Participants will discover effective and age-appropriate ways to help make sure society remembers and understands the Holocaust at an upcoming Middle Tennessee State University event.
“Learning from the Holocaust: Resources and Strategies for American Teachers, MTSU Students and Community Residents” is scheduled for 8 a.m. to 3 p.m. Thursday, July 14, in the College of Education Building, 1756 MTSU Blvd.
Admission is free, but registration is required at https://tinyurl.com/a6canfms.
“We look forward to hosting international experts in the field of the Holocaust,” said Heather Dillard, an associate professor of educational leadership and a member of the Holocaust Education Day Committee.
“Language arts and social studies educators will leave with ideas and resources to implement in their classrooms,” Dillard said. “MTSU students and community residents will leave with an increased awareness and understanding of the importance of recognizing hatred and promoting tolerance.”
The Holocaust was the mass murder of an estimated 6 million European Jews and other groups by the Nazi Germans before and during World War II.
Sara Granitza, director of the Christian Friends of Yad Vashem, will introduce attendees to the Jerusalem-based institute in her address. The World Holocaust Remembrance Center, as Yad Vashem is called, conducts research and educational projects to teach people about the Holocaust and to honor people of all nations and faiths who risked their lives to rescue Jews during that time.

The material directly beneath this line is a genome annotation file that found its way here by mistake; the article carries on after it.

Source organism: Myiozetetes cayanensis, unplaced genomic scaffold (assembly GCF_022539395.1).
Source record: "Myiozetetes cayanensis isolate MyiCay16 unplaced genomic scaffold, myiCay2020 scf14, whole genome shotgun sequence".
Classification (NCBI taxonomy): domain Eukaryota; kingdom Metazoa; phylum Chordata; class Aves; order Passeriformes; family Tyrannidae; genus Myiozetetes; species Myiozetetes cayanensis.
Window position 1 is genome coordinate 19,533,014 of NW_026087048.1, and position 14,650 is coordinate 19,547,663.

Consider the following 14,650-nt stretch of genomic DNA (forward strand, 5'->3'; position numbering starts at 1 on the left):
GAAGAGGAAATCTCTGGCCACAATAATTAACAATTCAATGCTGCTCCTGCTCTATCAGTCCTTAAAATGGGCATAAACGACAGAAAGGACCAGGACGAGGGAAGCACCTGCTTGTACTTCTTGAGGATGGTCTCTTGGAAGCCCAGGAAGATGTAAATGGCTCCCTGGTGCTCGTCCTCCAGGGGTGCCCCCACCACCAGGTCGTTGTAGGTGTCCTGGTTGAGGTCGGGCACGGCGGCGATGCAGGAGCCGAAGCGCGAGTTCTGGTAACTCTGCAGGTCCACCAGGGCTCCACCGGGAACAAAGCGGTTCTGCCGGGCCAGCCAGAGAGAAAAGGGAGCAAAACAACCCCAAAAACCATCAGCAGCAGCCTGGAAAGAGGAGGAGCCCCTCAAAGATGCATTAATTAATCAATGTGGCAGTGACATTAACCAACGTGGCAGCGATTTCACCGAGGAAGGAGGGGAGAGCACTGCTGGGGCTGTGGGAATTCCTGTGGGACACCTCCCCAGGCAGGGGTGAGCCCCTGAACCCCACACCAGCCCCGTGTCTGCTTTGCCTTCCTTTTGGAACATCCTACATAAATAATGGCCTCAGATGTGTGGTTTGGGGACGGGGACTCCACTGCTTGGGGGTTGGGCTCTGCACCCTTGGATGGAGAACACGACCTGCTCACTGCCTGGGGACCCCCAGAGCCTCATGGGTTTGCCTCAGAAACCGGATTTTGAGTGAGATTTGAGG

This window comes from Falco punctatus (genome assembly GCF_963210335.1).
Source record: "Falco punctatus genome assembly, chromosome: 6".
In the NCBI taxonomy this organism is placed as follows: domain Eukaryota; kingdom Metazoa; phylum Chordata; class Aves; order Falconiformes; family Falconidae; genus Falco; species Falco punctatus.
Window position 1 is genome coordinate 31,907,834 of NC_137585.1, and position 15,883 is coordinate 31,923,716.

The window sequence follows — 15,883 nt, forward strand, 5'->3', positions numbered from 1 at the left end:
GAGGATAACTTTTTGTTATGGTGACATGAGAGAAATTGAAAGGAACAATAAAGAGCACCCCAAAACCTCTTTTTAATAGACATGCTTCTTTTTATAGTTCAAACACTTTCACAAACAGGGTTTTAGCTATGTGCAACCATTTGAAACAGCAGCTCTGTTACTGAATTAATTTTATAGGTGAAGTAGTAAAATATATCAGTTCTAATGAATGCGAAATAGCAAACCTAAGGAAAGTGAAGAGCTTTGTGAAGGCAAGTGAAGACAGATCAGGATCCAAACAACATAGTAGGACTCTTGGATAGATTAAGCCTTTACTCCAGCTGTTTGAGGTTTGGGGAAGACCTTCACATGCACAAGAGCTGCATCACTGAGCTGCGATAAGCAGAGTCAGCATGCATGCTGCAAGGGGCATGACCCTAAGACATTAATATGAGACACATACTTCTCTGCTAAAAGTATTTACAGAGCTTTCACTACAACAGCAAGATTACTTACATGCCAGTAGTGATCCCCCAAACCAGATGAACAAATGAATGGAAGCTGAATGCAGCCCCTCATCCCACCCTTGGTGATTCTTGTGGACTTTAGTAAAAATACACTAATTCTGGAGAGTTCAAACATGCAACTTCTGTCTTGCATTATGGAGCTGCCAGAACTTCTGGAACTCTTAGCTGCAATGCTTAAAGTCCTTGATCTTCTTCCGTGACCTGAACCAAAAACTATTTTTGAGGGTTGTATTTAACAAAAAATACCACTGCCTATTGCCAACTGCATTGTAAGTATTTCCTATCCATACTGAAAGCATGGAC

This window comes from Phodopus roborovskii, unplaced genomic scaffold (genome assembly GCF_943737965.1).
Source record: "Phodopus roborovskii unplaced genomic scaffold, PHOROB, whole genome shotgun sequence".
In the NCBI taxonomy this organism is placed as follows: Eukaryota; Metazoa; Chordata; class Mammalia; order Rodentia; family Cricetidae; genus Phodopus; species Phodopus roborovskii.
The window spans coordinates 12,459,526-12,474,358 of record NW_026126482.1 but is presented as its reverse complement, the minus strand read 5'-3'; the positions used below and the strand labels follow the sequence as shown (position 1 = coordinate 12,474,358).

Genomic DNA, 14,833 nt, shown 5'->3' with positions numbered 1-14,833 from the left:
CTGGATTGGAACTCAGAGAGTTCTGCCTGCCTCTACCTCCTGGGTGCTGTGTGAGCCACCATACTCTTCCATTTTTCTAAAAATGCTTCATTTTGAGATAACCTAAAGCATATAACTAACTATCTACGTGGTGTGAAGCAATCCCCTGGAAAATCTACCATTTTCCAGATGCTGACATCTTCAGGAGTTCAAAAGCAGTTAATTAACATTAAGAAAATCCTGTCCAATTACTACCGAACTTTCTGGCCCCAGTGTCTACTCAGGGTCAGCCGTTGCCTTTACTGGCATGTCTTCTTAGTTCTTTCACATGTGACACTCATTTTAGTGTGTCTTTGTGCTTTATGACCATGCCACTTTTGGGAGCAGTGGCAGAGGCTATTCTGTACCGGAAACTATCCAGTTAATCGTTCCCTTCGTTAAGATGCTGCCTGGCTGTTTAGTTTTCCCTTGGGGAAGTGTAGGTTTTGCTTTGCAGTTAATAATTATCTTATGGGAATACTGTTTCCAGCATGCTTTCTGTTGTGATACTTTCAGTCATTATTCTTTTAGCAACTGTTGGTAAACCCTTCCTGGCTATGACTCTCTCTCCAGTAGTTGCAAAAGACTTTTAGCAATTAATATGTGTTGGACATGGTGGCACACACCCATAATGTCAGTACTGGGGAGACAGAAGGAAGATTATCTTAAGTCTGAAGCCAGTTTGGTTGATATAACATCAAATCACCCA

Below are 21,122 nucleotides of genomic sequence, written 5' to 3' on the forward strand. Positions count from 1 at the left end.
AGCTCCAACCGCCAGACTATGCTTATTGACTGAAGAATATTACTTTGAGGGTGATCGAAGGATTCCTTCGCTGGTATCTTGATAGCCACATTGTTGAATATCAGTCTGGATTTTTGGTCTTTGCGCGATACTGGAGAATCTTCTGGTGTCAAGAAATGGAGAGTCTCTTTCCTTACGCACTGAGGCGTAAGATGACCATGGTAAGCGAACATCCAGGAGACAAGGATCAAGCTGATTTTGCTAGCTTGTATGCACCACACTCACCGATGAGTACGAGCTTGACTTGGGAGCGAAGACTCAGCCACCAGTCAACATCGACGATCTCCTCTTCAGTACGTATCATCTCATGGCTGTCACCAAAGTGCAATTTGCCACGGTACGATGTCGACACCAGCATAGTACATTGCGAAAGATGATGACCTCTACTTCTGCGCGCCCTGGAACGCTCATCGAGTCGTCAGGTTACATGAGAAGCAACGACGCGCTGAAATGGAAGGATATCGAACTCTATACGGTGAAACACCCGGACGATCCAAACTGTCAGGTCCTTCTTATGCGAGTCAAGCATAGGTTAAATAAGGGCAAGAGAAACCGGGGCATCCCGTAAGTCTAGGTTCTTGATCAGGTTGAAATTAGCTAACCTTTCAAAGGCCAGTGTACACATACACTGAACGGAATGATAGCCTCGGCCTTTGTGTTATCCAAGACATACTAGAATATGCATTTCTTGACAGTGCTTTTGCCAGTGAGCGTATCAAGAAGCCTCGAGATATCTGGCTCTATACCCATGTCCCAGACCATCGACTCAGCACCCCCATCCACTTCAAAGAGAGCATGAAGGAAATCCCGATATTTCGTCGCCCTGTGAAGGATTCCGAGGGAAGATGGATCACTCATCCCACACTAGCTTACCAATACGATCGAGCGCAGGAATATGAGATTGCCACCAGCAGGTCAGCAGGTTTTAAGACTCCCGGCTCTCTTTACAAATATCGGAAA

Two members of Yad Vashem’s staff will speak via videoconference. Noa Mkayton, director of the center’s Overseas Education and Training Department, will share educational concepts. David Deutsch, head of the Asia, Africa and New Zealand section, will conduct a virtual tour of the institute’s history museum and digital resources as well as a Q&A session.
Jeff Gernsheimer, a second-generation Holocaust survivor from Philadelphia, Pennsylvania, will talk about his family’s history. Gernsheimer’s mother was part of the first Kindertransport, a pre-war effort to extricate children from Germany to England.
Her parents and two sisters, however, were on the S.S. St. Louis, a ship that Cuba, Canada and the United States all denied entry. Her father, mother and youngest sister ultimately perished at Sobibor, an extermination camp established by the Nazis near what is today the eastern border of Poland.
Ken Gluck, education director of the Tennessee Holocaust Commission, is another second-generation survivor. Gluck will share his family’s story and talk about the commission’s work.
“The rise of anti-Semitic events in the U.S., as well as the recent Ukrainian-Russian conflict, makes this event an important contribution to student and community awareness of the importance of recognizing hatred and promoting tolerance,” Dillard said.
“Teaching the Holocaust Today” will be the theme of MTSU’s 14th Biennial Holocaust Studies Conference, which is slated for Sept. 22-23 on campus. To learn more about the Holocaust Studies Program at MTSU, go to www.mtsu.edu/holocaust_studies/index.php.
For more information about the July 14 event, contact Dillard at 615-904-8197 or firstname.lastname@example.org.
— Gina K. Logue (email@example.com)